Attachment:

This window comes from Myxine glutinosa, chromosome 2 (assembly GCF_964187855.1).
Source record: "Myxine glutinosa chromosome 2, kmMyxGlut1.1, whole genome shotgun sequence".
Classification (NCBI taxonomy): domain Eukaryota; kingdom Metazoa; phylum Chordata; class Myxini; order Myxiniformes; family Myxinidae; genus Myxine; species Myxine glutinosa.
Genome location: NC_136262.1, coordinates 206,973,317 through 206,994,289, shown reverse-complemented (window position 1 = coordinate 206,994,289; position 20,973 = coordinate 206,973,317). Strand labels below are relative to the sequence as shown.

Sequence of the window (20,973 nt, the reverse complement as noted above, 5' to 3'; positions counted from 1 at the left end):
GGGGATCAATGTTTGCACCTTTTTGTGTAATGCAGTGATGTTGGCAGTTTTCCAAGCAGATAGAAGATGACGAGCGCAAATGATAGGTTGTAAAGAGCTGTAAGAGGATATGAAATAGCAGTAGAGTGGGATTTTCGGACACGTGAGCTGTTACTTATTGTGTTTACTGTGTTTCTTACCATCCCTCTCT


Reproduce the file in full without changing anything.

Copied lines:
This window comes from Myxine glutinosa, chromosome 2 (assembly GCF_964187855.1).
Source record: "Myxine glutinosa chromosome 2, kmMyxGlut1.1, whole genome shotgun sequence".
Classification (NCBI taxonomy): domain Eukaryota; kingdom Metazoa; phylum Chordata; class Myxini; order Myxiniformes; family Myxinidae; genus Myxine; species Myxine glutinosa.
Genome location: NC_136262.1, coordinates 206,973,317 through 206,994,289, shown reverse-complemented (window position 1 = coordinate 206,994,289; position 20,973 = coordinate 206,973,317). Strand labels below are relative to the sequence as shown.

Sequence of the window (20,973 nt, the reverse complement as noted above, 5' to 3'; positions counted from 1 at the left end):
GGGGATCAATGTTTGCACCTTTTTGTGTAATGCAGTGATGTTGGCAGTTTTCCAAGCAGATAGAAGATGACGAGCGCAAATGATAGGTTGTAAAGAGCTGTAAGAGGATATGAAATAGCAGTAGAGTGGGATTTTCGGACACGTGAGCTGTTACTTATTGTGTTTACTGTGTTTCTTACCATCCCTCTCT